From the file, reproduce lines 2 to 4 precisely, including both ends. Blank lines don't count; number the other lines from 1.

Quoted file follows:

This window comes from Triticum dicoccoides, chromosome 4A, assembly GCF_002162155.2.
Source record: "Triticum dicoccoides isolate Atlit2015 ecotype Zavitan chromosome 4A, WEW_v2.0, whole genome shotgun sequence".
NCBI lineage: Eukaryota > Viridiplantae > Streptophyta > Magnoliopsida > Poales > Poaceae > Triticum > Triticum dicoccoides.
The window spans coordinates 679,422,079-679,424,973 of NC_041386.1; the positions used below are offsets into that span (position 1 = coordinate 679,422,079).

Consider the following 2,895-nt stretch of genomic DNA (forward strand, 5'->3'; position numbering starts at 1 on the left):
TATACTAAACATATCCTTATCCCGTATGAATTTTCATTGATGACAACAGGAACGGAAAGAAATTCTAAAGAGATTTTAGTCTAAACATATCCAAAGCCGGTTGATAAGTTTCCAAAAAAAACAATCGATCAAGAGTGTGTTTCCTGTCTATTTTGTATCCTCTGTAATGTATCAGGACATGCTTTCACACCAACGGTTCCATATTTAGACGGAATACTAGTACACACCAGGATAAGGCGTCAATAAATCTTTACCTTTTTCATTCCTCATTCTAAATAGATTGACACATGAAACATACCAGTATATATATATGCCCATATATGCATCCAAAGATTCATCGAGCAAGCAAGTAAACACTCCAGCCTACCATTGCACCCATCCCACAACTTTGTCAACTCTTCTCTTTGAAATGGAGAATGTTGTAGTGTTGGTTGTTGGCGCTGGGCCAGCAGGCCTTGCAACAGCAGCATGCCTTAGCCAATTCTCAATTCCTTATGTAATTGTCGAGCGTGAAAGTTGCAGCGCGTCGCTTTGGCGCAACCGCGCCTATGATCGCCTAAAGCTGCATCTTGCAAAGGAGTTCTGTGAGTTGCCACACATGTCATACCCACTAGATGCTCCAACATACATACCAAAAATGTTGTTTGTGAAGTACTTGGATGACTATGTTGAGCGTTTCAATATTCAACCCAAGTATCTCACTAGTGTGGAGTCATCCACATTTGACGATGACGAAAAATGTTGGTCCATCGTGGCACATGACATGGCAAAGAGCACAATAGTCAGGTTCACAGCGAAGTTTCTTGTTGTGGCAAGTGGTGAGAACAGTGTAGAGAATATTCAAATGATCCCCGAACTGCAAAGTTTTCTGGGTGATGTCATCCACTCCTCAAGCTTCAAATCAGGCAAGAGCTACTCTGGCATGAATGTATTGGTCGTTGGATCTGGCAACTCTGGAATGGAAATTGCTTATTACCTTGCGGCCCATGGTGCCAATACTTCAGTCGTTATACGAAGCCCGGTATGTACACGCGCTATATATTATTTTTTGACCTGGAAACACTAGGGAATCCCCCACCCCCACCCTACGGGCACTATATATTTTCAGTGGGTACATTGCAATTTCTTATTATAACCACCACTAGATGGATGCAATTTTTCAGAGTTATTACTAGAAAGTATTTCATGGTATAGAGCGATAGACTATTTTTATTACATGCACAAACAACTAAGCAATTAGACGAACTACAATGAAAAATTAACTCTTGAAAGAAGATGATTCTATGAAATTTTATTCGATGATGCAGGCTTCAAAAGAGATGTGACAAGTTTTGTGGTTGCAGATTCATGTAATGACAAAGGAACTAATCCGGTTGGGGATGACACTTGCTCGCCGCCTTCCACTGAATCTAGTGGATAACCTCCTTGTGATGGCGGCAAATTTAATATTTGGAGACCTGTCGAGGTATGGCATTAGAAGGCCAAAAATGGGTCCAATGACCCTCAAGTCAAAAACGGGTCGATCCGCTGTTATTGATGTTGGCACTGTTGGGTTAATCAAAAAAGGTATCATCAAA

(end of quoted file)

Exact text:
Source record: "Triticum dicoccoides isolate Atlit2015 ecotype Zavitan chromosome 4A, WEW_v2.0, whole genome shotgun sequence".
NCBI lineage: Eukaryota > Viridiplantae > Streptophyta > Magnoliopsida > Poales > Poaceae > Triticum > Triticum dicoccoides.
The window spans coordinates 679,422,079-679,424,973 of NC_041386.1; the positions used below are offsets into that span (position 1 = coordinate 679,422,079).